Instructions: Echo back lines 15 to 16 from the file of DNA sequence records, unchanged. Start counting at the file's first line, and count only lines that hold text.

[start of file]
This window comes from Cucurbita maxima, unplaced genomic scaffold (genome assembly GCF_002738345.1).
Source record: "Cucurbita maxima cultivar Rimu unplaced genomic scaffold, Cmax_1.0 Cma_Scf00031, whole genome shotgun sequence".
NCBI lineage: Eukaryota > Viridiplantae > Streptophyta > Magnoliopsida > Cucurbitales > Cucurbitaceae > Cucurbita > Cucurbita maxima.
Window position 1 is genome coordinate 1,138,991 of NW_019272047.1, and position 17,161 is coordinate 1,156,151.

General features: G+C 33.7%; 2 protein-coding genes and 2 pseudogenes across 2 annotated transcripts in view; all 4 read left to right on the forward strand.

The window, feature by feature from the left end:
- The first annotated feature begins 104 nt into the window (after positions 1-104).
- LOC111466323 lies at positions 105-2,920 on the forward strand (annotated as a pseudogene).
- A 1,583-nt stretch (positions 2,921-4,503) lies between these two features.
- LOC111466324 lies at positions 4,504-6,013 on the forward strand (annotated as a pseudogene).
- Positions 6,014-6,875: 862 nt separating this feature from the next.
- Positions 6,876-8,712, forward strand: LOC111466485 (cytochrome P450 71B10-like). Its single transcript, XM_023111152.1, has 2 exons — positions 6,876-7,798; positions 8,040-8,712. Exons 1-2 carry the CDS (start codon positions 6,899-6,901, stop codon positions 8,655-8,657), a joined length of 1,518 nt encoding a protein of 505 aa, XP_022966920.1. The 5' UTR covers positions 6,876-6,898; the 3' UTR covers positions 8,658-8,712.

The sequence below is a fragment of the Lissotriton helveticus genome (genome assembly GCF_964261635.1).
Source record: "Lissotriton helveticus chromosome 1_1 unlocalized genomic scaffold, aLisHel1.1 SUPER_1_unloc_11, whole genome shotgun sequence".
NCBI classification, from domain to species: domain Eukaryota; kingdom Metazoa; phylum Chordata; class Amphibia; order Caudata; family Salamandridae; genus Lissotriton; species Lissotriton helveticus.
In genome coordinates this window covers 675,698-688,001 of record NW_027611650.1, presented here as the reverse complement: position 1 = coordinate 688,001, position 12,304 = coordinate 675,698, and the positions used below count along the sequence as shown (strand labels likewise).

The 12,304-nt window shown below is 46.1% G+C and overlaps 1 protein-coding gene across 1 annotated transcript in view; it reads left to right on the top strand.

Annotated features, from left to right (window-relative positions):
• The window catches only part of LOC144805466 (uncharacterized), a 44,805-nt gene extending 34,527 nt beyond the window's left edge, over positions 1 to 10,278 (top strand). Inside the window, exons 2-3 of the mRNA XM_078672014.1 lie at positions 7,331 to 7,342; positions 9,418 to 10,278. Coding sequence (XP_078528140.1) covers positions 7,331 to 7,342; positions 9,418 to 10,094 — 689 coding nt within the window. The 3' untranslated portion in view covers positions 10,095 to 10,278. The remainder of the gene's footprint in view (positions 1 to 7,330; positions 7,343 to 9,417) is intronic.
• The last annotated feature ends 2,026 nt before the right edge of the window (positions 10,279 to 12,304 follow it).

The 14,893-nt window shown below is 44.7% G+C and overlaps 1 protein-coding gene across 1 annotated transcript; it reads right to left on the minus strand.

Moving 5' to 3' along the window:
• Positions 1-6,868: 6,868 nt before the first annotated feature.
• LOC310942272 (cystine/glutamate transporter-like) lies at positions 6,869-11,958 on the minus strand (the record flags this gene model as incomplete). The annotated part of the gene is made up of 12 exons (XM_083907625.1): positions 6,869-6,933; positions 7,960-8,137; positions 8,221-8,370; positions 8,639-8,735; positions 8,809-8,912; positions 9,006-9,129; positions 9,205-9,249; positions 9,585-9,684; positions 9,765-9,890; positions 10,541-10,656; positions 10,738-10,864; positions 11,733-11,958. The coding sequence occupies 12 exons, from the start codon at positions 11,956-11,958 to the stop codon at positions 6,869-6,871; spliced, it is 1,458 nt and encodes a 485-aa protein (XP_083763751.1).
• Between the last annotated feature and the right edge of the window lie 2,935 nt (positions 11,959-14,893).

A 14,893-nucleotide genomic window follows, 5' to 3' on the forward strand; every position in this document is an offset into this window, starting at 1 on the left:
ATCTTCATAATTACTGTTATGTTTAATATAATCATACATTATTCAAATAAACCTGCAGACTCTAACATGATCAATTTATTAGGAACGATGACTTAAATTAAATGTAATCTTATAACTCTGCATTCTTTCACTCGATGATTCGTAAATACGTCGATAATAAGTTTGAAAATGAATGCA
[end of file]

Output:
NCBI classification, from domain to species: domain Eukaryota; kingdom Metazoa; phylum Chordata; class Amphibia; order Caudata; family Salamandridae; genus Lissotriton; species Lissotriton helveticus.
In genome coordinates this window covers 675,698-688,001 of record NW_027611650.1, presented here as the reverse complement: position 1 = coordinate 688,001, position 12,304 = coordinate 675,698, and the positions used below count along the sequence as shown (strand labels likewise).